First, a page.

Because I was missing a few details on some of my past articles, I did the most dreadful thing a person can do: I Googled myself. Not my current name, but my maiden name. All of my writing credentials are under my maiden name, and most don’t even exist online (this makes me feel very, very old). In the process of gathering my old article titles and dates, I came across an abandoned blog. It wasn’t the first or even the only blog I’ve authored (as a journalism student in the early 2000s, blogs were often part of the curriculum) and it certainly wasn’t the best, but there it was in my search results for me and the world to see.

This blog was part of a graduate course I was taking (judging by the content, or lack thereof, I’m surprised I was given a degree at all) and I can easily remember sitting in the journalism school computer lab while writing it. Then it hit me that this memory was almost a decade old. And then it hit me that I’m still doing the exact same thing. Blogging. Drinking coffee. Wondering where my writing life will take me.

I guess a few things have happened in-between, most of them extraordinary. I married the man I always knew I’d marry. I had three children. And I eventually learned to love beets. The 20-something girl sitting in the computer lab back then would be very surprised by two of those three life events.*

But she wouldn’t be surprised that I’m still writing, and that I’m still just a teensy, tiny bit lazy when it comes to writing. And that our life is very, very good.

*Oh, and one more thing. Your perfect streak of no speeding tickets will last about nine more years. Sorry.

Glowing hearts

There are many things for which I am grateful. A partner who is my equal (or better) in every way; three healthy, happy, adoring and adored children; and a life that has lead me down many incredible paths. Some were wonderful, some were challenging, but all have shaped me for the better. And I hope there are more to come.

Sometimes I wonder if many or any of those experiences would have been possible if I were not born in such an amazing country. I’ve made mention before of my Maritime pride. There’s no place in the world like Nova Scotia and I’m proud to be part of the club. But I’m just as proud to be a Canadian.

Our children will have so much at their fingertips. The world is smaller than it’s ever been and I have a feeling they will be itching to explore it. I hope that’s a possibility for them. I hope they hike and dine and traverse around this incredible globe, because it will help them learn more about where they came from. And I hope that they, too, are proud to wear a maple leaf on their backpacks while they do it. (I supposed that means I should learn how to stitch.)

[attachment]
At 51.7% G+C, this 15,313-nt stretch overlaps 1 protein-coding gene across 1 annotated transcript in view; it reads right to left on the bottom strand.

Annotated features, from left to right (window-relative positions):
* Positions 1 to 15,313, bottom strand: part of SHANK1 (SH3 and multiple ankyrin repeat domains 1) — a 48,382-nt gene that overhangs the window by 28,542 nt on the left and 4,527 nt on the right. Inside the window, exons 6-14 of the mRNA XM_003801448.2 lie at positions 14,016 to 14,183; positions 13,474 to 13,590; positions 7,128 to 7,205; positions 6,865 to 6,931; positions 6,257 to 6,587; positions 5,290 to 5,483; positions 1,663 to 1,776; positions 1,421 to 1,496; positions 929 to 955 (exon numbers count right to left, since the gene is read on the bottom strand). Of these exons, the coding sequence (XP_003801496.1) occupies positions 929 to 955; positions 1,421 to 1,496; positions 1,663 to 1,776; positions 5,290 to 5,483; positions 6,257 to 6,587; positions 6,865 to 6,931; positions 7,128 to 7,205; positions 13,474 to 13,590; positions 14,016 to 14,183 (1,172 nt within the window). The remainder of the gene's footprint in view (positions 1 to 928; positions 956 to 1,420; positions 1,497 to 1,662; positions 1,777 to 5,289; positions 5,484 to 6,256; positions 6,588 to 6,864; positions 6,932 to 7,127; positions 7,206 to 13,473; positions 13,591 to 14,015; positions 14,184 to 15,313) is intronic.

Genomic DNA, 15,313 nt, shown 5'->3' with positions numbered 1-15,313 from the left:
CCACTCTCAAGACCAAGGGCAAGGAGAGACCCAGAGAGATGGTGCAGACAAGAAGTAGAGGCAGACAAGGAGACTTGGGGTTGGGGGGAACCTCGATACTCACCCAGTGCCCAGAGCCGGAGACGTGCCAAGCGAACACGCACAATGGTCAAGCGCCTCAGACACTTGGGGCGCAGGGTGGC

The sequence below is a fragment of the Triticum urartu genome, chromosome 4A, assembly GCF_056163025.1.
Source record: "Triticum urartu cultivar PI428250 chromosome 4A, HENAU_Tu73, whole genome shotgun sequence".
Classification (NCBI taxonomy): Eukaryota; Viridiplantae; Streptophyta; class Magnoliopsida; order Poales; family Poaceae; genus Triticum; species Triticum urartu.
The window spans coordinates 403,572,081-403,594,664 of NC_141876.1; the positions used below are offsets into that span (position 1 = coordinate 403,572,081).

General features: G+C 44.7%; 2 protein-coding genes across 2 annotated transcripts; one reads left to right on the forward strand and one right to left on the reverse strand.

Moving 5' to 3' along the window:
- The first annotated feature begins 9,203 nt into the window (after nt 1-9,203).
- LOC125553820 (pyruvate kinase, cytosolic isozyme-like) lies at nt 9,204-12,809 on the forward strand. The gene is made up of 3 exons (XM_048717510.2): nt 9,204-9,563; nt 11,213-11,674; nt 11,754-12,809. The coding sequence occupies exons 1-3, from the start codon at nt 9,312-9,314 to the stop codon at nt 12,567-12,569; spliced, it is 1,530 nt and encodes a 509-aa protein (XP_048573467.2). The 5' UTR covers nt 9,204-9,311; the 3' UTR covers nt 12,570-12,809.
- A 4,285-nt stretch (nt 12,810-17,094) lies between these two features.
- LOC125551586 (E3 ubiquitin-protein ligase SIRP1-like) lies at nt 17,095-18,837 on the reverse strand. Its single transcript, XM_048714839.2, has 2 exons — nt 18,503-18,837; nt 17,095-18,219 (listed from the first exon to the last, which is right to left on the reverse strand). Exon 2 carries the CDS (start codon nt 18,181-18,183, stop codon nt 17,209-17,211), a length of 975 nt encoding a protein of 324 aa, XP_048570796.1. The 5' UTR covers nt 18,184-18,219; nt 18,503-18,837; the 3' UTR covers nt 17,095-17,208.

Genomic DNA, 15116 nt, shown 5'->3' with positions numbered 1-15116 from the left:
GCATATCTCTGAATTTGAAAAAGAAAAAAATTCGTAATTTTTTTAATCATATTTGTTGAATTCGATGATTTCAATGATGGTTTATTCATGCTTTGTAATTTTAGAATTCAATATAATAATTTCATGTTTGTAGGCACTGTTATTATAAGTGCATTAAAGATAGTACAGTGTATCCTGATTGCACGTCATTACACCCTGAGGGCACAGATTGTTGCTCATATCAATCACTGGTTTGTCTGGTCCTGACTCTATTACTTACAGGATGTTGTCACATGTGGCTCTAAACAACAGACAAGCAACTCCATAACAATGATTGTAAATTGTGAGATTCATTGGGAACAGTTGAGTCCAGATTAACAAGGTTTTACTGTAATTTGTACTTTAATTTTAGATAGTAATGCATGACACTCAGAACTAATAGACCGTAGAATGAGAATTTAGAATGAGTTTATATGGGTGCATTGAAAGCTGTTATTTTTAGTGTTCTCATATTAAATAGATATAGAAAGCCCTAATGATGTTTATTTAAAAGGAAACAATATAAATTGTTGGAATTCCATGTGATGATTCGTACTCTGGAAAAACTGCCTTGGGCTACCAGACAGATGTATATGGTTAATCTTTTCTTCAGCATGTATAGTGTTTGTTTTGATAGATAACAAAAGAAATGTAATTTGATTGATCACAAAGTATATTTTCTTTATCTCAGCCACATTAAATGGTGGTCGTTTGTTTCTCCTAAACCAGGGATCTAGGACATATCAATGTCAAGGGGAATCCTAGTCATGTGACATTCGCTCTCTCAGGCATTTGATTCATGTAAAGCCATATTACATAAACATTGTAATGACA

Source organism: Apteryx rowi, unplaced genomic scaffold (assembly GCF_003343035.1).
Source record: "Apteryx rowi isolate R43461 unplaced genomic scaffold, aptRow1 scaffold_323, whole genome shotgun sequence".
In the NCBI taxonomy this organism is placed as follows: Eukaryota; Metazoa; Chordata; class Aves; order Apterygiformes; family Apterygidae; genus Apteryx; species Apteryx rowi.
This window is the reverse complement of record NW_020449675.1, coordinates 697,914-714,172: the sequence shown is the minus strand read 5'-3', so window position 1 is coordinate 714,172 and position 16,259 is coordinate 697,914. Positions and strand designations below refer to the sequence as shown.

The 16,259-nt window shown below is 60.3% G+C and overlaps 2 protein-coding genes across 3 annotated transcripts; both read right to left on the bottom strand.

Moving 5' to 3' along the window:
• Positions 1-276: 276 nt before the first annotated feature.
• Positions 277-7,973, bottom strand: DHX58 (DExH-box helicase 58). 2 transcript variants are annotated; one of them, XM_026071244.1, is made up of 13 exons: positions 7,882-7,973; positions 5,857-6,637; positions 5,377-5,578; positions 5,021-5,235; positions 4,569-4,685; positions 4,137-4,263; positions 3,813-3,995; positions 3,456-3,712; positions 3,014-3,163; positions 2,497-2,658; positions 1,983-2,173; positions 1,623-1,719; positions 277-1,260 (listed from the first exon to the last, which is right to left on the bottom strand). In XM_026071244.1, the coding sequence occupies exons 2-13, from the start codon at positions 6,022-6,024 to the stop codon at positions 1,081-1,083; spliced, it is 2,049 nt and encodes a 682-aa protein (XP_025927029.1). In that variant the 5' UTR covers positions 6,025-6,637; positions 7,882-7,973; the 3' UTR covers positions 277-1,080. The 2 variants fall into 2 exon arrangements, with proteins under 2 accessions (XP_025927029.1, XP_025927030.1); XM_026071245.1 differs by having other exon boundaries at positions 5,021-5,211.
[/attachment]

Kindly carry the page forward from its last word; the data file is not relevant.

Today, I’m feeling proud. And a little sentimental. And very, very grateful.

Happy Canada Day!

The girl on the plane

It’s not often that I find myself travelling alone. When I was in my twenties, most of my terminal hopping and orderly boarding was done solo, but since getting hitched and having kids, my airport experiences have shifted in flight.

I no longer have the luxury of time and tranquility that comes with traveling alone. I used to love lounging in an airport, coffee-sipping and people-watching, while more burdened travellers herded their children and awkward carry-ons towards their elusive gates. (Now I am one of those burdened travellers and can say that it’s about as enjoyable as it looked to me back then.)

The first time I boarded a plane I was eight years old. My slightly older sister and I were escorted to our seats by a friendly flight attendant while we sported special buttons that read, “I’m travelling alone!” (Oh, how times have changed.) My parents sent me and my sister to Ottawa to spend a weekend with our uncle. We (and another sibling set on the same flight, also travelling alone) were whisked to the cockpit for a quick tour and given warm, gooey cookies with milk. I was hooked.

There have been other flights since. There was the Halifax-Ottawa-Chicago-Amsterdam-Nairobi-Lukasa-Lilongwe milk run to Malawi when I was twenty. There was the longest 55 minutes of my life flying over southwestern Ontario on an 18-seater Beechraft during a lighting storm (I will never again be excited to sit in seat 1A). There was the first flight that my new husband and I took together, which surprisingly didn’t end in divorce. And the first flight we took with our newborn, which unsurprisingly did end in three shirt changes and a shortfall of diapers and clean soothers. (Flying with kids lends a whole new meaning to turbulence.)